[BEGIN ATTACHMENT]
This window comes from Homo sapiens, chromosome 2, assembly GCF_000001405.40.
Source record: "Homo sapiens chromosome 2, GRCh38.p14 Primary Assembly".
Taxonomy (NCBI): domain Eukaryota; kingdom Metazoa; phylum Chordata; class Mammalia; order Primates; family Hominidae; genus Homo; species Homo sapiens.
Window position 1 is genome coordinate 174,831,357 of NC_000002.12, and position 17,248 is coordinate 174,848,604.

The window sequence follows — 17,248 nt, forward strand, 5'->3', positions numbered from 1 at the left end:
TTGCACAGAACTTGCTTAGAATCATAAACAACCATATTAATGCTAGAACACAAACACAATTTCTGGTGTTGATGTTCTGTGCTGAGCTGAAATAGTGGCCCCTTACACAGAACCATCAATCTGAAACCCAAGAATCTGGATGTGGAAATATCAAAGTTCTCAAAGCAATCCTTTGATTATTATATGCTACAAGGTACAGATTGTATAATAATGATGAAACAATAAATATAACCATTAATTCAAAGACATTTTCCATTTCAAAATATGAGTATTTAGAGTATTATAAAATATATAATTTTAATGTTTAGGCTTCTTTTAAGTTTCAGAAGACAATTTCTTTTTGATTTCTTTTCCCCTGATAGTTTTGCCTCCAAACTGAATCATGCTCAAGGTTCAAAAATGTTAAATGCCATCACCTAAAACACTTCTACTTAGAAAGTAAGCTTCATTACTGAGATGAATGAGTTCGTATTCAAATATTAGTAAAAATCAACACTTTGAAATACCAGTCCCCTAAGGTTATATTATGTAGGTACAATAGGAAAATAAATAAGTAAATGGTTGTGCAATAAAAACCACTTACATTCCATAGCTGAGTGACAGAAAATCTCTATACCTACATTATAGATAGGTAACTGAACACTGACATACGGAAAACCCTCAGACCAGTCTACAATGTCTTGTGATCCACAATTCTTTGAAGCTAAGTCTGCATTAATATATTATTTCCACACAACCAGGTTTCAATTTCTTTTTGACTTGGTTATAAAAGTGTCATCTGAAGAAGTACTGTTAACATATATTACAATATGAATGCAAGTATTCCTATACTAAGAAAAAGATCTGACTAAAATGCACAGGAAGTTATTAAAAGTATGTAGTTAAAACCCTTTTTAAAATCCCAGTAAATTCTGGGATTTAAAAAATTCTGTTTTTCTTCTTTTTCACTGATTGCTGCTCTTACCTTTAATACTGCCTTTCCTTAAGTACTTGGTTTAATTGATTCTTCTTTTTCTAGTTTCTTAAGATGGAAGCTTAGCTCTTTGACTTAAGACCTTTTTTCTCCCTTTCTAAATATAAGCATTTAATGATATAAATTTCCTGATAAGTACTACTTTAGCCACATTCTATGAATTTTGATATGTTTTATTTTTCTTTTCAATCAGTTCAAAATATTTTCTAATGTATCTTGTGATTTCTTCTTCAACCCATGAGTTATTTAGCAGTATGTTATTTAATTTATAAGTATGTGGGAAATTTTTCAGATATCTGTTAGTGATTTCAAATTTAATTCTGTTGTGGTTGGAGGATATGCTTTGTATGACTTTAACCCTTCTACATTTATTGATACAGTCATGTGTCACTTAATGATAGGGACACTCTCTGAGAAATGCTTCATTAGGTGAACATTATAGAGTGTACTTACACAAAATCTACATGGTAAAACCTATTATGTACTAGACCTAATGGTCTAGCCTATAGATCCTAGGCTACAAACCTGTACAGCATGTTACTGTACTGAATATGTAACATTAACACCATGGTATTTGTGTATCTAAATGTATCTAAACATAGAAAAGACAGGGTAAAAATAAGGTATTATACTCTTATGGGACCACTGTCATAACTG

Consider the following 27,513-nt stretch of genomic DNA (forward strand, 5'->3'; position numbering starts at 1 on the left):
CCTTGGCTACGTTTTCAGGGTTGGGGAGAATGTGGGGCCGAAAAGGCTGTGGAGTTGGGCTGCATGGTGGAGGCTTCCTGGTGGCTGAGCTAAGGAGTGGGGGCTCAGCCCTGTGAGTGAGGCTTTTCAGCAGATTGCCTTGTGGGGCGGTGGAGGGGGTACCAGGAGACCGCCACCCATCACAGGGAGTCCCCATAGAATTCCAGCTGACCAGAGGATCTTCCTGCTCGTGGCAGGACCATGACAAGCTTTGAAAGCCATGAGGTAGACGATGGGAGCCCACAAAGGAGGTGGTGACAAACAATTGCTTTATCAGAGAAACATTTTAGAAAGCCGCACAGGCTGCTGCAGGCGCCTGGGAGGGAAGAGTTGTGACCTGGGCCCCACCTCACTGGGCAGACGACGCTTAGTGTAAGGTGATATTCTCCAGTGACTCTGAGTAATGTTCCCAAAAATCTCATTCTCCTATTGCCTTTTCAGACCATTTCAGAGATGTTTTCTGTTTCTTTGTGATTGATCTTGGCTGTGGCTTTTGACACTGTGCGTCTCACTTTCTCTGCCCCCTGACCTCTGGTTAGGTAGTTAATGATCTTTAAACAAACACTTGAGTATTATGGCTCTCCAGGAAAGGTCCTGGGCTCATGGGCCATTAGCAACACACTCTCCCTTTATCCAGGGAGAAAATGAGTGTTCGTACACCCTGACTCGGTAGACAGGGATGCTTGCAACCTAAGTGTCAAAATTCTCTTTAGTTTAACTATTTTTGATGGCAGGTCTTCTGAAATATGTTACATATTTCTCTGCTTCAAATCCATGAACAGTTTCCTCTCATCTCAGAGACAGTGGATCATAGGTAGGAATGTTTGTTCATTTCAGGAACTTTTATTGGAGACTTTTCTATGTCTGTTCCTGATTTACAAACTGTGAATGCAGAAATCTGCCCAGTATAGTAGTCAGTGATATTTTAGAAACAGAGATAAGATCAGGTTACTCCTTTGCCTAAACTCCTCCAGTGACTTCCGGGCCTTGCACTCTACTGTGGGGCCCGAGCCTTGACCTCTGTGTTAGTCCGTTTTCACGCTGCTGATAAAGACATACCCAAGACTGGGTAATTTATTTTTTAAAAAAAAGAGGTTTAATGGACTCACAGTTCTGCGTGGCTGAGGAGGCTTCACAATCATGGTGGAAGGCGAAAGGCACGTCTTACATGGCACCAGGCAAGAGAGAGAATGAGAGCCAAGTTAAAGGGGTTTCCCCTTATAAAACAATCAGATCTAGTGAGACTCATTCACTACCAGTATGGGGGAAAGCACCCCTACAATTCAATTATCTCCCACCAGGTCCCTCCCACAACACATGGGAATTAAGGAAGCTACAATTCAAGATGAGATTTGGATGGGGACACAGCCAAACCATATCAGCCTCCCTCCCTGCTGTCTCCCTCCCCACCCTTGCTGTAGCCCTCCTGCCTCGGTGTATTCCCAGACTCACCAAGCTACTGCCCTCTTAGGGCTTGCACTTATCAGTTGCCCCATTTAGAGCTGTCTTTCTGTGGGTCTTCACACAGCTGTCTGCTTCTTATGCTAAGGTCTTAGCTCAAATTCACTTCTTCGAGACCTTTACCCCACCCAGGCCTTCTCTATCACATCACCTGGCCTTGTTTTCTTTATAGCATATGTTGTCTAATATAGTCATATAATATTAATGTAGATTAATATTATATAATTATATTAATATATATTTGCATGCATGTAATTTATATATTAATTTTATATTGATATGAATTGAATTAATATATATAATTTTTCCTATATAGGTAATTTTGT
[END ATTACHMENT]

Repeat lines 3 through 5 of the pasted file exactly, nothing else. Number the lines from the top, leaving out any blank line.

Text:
Taxonomy (NCBI): domain Eukaryota; kingdom Metazoa; phylum Chordata; class Mammalia; order Primates; family Hominidae; genus Homo; species Homo sapiens.
Window position 1 is genome coordinate 174,831,357 of NC_000002.12, and position 17,248 is coordinate 174,848,604.

The window sequence follows — 17,248 nt, forward strand, 5'->3', positions numbered from 1 at the left end: